Cocaine Causes So
Many Strokes and Heart Attacks
(HealthScoutNews) -- Scientists have known for a long time that
cocaine use could cause blood pressure to rise, sometimes so much
so that a stroke or heart attack would occur.
Researchers believed this was because blood vessels contracted after
a person sniffed cocaine. But new research has now demonstrated
that blood vessels also expand in an effort to reduce skyrocketing
blood pressure. This makes the heart beat too rapidly, and the body's
efforts to counteract the rapid blood pressure spike fail.
The findings may help scientists develop new drugs to treat
cocaine abusers who land in emergency rooms, according to the
study's co-author, Dr. Meryem Tuncel, a researcher at the University
of Texas Southwestern Medical Center.
"I don't think the public is very aware that they can die
suddenly from cocaine because of increases in blood pressure,"
Tuncel said. "They should know that they can die easily."
Cocaine reportedly causes more deaths than any other illegal
drug, and it's estimated to be responsible for 30 percent of all
drug-related visits to emergency rooms in the United States.
Researchers have estimated that the risk of a heart attack jumps
by 24 times in the hour after a person uses cocaine.
Doctors have long known that cocaine causes heart attack and
stroke, especially in regular users, said Ronald Herning, a research
psychologist with the National Institute on Drug Abuse.
"It probably weakens blood vessels," he added. "The
increasing heart rate and blood pressure wears them out."
Experts thought that the effects of cocaine made blood vessels
shrink, causing higher blood pressure, just as squeezing a garden
hose causes water pressure to rise. But they based their theories
on tests done on animals, Tuncel said.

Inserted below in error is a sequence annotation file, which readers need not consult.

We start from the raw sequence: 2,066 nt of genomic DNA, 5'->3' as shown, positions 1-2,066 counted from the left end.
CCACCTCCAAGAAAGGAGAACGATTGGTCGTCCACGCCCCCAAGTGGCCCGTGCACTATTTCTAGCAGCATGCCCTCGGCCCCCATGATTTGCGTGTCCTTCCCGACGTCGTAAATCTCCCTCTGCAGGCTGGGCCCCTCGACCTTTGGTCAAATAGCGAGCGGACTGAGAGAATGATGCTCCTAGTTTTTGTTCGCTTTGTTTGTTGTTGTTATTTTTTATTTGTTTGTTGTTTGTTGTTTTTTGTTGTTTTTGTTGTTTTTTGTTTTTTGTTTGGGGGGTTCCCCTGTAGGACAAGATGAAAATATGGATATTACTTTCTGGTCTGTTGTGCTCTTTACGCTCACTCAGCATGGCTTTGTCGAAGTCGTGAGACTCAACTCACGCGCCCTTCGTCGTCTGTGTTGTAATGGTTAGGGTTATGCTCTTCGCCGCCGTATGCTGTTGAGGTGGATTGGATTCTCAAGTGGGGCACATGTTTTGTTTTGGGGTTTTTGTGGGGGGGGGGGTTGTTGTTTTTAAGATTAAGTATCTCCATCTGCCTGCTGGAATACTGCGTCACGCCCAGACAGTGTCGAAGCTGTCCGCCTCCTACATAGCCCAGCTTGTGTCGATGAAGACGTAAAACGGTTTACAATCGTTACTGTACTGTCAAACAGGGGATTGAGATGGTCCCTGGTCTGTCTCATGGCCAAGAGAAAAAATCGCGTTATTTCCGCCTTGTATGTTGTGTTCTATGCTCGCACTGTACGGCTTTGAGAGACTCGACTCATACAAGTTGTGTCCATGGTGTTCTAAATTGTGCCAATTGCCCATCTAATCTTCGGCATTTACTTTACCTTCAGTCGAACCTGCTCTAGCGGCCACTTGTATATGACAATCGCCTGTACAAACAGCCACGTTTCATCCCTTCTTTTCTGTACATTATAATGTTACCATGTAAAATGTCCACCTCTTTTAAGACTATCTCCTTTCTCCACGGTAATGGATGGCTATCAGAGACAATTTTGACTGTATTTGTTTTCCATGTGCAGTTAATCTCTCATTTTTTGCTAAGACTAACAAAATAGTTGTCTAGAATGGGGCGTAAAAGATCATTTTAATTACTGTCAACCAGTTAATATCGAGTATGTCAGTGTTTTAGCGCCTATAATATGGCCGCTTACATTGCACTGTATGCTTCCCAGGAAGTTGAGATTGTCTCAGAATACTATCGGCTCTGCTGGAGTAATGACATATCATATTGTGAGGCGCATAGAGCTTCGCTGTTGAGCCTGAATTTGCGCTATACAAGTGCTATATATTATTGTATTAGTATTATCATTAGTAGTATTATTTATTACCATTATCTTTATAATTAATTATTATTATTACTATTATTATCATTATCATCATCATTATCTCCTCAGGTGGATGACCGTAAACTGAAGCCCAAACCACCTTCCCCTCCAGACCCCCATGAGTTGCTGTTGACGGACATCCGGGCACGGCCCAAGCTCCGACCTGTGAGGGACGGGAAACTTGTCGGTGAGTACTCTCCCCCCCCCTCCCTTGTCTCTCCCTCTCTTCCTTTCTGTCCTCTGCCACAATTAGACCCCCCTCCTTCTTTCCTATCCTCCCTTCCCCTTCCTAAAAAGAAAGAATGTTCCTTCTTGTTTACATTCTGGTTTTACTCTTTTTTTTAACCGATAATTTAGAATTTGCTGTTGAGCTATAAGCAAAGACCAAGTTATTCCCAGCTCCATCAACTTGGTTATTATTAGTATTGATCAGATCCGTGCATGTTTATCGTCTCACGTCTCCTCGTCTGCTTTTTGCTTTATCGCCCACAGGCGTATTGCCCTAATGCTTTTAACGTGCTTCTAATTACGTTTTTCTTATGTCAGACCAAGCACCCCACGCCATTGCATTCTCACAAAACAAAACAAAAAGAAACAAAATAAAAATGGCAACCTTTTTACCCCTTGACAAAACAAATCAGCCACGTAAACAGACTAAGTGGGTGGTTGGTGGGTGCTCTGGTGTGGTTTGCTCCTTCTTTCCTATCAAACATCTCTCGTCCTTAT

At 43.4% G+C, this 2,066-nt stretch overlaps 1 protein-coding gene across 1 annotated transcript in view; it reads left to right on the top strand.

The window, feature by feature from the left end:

However, the researchers at the University of Texas gave doses
of cocaine to 15 male volunteers who said they had never taken
the drug before. The men received the drug through nasal drops
and, separately, through injection in the arm.
The doses were "very small," Tuncel said. "There's
no euphoric effect. We cannot give larger doses because of ethical
The blood vessels did constrict in the men who received cocaine
through injection into the blood stream. But when they received
cocaine through the nose, the blood vessels actually became larger,
allowing more blood through.
Enlarged blood vessels would normally cause lower blood pressure.
But the researchers suspect that rapid heartbeats kept blood pressure
high, much like turning up a faucet increases water pressure in
that garden hose.
"The important mechanism is what's happening in the brain,"
Tuncel said. "The brain is telling the heart to pump harder."
The body's reaction to the negative effects of cocaine actually
prevents the drug from doing more damage, according to Dr. Murray
Mittleman of the Institute for Prevention of Cardiovascular Disease
at Beth Israel Deaconess Medical Center in Boston.
"Without (the expansion of blood vessels), we'd see much
worse consequences than what we already see," Mittleman said.
Tuncel and Mittleman agreed that the findings, which appear
in this week's issue of the journal Circulation, may lead
to better treatments for cocaine users who suffer from heart problems.
What To Do
UK online offers information, support and a self-test to
The U.S. National
Institute on Drug Abuse has more information about cocaine,
including a Research
Report on Cocaine Abuse and Addiction.
Reference Source 101